References: http://k12videos.mit.edu/

Hits: 21352

How Big is Space

Posted by Diego Fonstad
Diego Fonstad
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on Sunday, 25 March 2012
in Images that speak for themselves

Teachable Moment: Sometimes a static drawing... at scale... is more powerful than a dynamic image or movie.  This is a great graphic for teaching the magnitude of Space.

And here at Future we have a hard time thinking of a question bigger than: how big is space?

So, we set about trying to illustrate it.

Be warned: the resulting picture is big. Very big.

Tags: Astronomy
Hits: 16028

The Stars as Viewed from the International Space Station

Posted by Diego Fonstad
Diego Fonstad
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on Sunday, 18 March 2012
in Videos worth watching

International Space Station Star ViewTeachable Moment: Beautiful perspective of the stars as seen from the Space Station.

Timelapse videos depicting the stars from low earth orbit, as viewed from the International Space Station. Images edited using Adobe Lightroom with some cropping to make the stars the focal point of each shot, and with manipulation of the contrast to bring out the stars a bit more.

 

Tags: Astronomy
Hits: 11347

Evolution of the Moon

Posted by Diego Fonstad
Diego Fonstad
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on Friday, 16 March 2012
in Videos worth watching

Evolution of the MoonFrom year to year, the moon never seems to change. Craters and other formations appear to be permanent now, but the moon didn't always look like this. Thanks to NASA's Lunar Reconnaissance Orbiter, we now have a better look at some of the moon's history. Learn more in this video!

 

 

Tags: Astronomy

Interactive Scale of the Universe

Posted by Jennifer
Jennifer
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on Wednesday, 29 February 2012
in Images that speak for themselves


interactive scaleTeachable Moment:
This interactive website allows kids and adults to explore the scale of the universe from 10 27th power to 10to the -35th power. I love the fact that objects of the same scale are compared. Who knew that Halley's Comet was about the size of Mount Everest? Or that Ganymede was larger than Mars?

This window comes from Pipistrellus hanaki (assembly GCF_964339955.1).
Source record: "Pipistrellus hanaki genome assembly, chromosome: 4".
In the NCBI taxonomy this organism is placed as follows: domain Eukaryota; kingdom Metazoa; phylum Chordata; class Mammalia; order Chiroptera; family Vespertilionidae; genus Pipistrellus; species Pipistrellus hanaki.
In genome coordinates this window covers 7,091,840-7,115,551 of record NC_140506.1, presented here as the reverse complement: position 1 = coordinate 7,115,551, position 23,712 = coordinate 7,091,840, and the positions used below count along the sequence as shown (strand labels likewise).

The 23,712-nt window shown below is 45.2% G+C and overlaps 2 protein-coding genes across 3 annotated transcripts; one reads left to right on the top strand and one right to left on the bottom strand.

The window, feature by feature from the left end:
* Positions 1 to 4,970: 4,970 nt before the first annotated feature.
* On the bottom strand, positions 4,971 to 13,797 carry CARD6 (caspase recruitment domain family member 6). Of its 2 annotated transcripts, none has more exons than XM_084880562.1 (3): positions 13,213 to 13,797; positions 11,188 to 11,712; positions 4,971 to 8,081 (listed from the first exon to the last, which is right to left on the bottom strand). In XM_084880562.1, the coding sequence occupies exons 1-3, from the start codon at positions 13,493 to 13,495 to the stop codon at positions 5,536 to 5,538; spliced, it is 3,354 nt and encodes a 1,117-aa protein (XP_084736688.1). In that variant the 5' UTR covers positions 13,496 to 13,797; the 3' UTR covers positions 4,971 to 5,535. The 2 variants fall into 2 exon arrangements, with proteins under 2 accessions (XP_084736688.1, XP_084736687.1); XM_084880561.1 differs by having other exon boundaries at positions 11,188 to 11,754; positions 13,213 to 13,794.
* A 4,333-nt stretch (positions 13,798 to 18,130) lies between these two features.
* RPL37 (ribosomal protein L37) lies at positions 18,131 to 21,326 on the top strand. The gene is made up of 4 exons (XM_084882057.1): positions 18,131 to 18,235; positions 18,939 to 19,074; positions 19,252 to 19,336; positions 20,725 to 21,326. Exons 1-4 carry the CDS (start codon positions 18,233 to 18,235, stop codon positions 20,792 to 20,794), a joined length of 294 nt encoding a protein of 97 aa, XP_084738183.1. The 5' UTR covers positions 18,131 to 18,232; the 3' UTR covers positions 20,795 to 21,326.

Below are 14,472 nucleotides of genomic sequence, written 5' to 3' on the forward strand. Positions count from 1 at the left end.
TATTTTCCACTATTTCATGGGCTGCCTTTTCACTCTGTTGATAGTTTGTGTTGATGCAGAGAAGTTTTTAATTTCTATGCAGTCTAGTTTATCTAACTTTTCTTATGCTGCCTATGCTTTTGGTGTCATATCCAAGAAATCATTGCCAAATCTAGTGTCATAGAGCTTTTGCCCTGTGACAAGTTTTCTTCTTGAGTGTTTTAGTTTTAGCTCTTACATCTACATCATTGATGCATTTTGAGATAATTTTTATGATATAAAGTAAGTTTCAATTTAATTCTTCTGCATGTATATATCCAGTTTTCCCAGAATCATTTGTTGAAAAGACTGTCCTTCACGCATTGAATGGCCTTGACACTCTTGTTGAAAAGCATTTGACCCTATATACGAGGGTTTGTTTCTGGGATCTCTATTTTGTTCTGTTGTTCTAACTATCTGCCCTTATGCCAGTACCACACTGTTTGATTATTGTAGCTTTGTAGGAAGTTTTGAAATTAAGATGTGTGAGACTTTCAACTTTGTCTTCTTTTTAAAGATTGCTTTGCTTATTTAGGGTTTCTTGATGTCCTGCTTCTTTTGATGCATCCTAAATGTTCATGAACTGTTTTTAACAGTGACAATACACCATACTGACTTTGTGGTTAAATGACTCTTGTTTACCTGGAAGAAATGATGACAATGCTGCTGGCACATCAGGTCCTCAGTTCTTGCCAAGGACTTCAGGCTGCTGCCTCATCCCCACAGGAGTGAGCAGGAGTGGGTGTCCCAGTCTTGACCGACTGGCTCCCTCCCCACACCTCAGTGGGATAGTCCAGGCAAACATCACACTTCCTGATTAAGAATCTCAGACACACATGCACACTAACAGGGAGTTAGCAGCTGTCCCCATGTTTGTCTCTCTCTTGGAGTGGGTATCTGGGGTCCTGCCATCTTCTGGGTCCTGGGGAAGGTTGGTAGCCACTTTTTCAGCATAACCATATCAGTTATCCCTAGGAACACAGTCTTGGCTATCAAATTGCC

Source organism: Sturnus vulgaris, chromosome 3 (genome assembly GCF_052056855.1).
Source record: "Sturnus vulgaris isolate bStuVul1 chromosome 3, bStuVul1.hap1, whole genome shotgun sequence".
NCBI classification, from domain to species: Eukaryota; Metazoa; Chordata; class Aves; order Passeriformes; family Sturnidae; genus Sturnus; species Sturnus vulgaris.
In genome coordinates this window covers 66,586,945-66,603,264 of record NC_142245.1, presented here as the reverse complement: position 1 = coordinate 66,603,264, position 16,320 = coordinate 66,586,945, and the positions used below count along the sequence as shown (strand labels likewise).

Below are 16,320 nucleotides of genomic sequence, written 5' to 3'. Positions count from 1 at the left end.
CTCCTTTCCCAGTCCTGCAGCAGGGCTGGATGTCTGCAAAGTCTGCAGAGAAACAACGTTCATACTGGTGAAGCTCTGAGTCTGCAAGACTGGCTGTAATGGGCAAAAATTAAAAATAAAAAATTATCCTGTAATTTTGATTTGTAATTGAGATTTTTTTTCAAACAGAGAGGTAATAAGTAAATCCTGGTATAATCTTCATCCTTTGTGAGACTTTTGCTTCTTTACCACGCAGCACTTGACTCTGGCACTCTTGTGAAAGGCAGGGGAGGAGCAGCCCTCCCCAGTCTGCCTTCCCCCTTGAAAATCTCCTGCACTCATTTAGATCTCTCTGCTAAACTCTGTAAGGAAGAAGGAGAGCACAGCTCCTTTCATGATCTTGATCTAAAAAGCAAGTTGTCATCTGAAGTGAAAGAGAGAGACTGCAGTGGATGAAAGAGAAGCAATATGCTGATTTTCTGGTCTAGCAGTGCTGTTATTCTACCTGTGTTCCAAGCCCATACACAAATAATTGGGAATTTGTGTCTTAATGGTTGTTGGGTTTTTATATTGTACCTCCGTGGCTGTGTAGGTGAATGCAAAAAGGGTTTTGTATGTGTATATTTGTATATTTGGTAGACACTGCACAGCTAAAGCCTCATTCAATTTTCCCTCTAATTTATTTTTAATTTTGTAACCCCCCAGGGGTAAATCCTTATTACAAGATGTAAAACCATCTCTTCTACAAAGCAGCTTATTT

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Science Buddies

Posted by Diego Fonstad
Diego Fonstad
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on Thursday, 09 February 2012
in Online Resources

Teachable Moment: Great resource for ideas for science projects.

Science Buddies mission is to help students from all walks of life to build their literacy in science and technology so they can become productive and engaged citizens in the 21st century. We have created personalized learning tools, over 15,000 pages of scientist-developed subject matter (including experiments based on the latest academic research), and an online community of science professionals who volunteer to advise students. We also provide resources to support parents and teachers as they guide students doing hands-on science projects. Representing much more than a website, Science Buddies quickly and efficiently matches students with the information that will hold their interest and answer their questions. We provide a bridge between scientists and students, giving students access to current scientific research and simultaneously giving scientists a way to reach out to young people interested in their fields.

References: http://www.sciencebuddies.org/

Comet crashes into Sun... did it cause a CME???